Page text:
It’s been a whole year since I last updated this blog. O turned 3 this month, and again, everything’s changed. The first 6 months of 2014 were a bit of a rollercoaster, in fact, and scrolling down through some of these posts I almost don’t recognise some of the entries. So much has changed in so little time, and other things that seemed out of our reach before are now part of our routine. I’ve always kept records of my life – now OUR lives – in the form of journals, diaries and blogs (as well as occasionally freelancing as a journalist), and for reasons that I can’t quite explain other than lack of concentration and general mental-blurriness, I’ve stopped writing altogether for about a year. Well, the silence is gone now, I hope. Being a mother has been teaching me along the way that it takes time, patience and a lot of mindfulness to get to where you want to be, or even stay where you are. Three of practice, in fact, and I still think there’s a long, long way to go.
So, to get things going, I’m gonna post below a little short story I found while backing up my computer. I wrote it last year and submitted to a mainstream fashion mag writing contest, before forgetting all about it (I’m guessing it didn’t win anything, as I never heard from anybody). It’s supposed to be about how fashion manifests itself in someone’s life and shapes their view of the world. I chose to write about my confusion at founding out I was having a girl (I thought I wanted a boy because I’m quite tomboy-ish and had mostly male friends till I became a mum), and how we navigated a bafflingly divided world of pink and blue.
Pink and Blue
It started with the little cross sign. It was a faded blue, its intentions not uncertain as its colour seemed to be. An unwelcome accident (aren’t they all?) it meant life could not go on as it was. “I’m way too young for this”, cried my jobless, 28-year-old reflection in the bathroom mirror, all ripped denim and shattered dreams.
The image on the screen of the technician was also blue, electric and fierce. “It’s a little princess”, he says, and my vision blurs. A girl? But I don’t know how to deal with them. Never had many of them around for long. What was I supposed to do with a princess?
“Now we know the sex, we should go shopping!” exclaimed my thrilled mother-in-law. Sensing my bewilderment, she takes me into the girls’ section of a department store, all pink bowls and frills. My eyes blur again. I sneak into the boys section and suddenly blue surrounds me, reassuringly. There, I find it: a tiny denim shirt, the kind I desperately wanted for myself. “I think I’ve found something”, I say. “But that’s a boy’s shirt”, she exclaims while I pay for it. “I know,” I say.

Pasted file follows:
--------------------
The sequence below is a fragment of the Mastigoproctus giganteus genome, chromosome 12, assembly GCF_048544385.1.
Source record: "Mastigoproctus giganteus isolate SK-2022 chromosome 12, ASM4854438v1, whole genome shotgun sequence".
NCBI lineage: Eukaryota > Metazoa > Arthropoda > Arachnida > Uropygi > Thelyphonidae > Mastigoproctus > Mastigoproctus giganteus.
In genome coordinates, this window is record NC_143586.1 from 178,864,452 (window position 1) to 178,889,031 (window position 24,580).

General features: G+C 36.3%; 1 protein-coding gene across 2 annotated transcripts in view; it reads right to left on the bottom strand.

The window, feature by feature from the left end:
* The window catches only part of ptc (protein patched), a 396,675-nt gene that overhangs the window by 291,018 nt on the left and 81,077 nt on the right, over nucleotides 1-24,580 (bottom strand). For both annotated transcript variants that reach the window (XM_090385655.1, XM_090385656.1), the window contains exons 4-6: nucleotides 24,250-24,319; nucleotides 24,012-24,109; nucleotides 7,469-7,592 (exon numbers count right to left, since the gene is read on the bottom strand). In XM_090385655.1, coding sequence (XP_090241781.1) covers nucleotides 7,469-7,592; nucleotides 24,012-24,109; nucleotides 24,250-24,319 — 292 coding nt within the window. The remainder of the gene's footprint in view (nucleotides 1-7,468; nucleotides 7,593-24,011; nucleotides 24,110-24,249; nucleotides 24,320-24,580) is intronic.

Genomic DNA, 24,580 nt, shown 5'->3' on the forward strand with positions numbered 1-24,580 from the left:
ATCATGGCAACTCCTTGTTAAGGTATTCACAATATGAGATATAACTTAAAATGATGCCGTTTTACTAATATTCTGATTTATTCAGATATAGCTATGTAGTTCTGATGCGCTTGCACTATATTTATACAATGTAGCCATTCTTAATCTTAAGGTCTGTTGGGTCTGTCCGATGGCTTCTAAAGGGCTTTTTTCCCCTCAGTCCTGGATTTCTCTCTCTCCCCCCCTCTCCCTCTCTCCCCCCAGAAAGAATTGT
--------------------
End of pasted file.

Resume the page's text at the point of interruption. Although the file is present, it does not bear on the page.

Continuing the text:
The gifts start arriving, every one of them drops in a sea of pink. I put them away and clear a rack in my overworked bookshelf. Instead of baby manuals, I fill it with feminist authors. My partner raises an eyebrow: “Getting acquainted with the business of being a woman?” he asks, and then says to himself, “better late than never.” I’m suddenly grateful for having chosen him.
Her first outfit is white, a plain cotton onesie, a blank canvas like I thought she would be herself. But she’s far from it. When she arrives, it’s not in the way I wanted her to. It’s my first lesson: “You think you’re a riot? Wait till you get to know me,” she seems to tell me, opening her big brown eyes. My heart pounds in surprise, and my eyes are full and foggy yet again. I’m head over heels with pride and love.
Then time flies out the window, and with it, everything I’ve ever learned, everything I’ve ever thought I wanted. The pink fluffy dresses go, and with them the tiny blue denim shirt. At two, she won’t comply with my rules, or anyone else’s, unless it’s tinged in bright yellow. Hair long and scruffy, Converses dirty with the remains of play dough and paint, she then runs in my direction, arms and smile wide open, and asks me to read her the story of Dorothy and the ruby slippers. “There’s my princess,” says my now exasperated mother-in-law, a glimmer of hope in her tone, aware of this sudden manifestation of girliness.
“There’s no place like home,” ends the story, and then suddenly I get it. A ball of contradictions lying next to me, she’s the embodiment of my most cherished lesson of all: to be nothing but one’s own colourful self.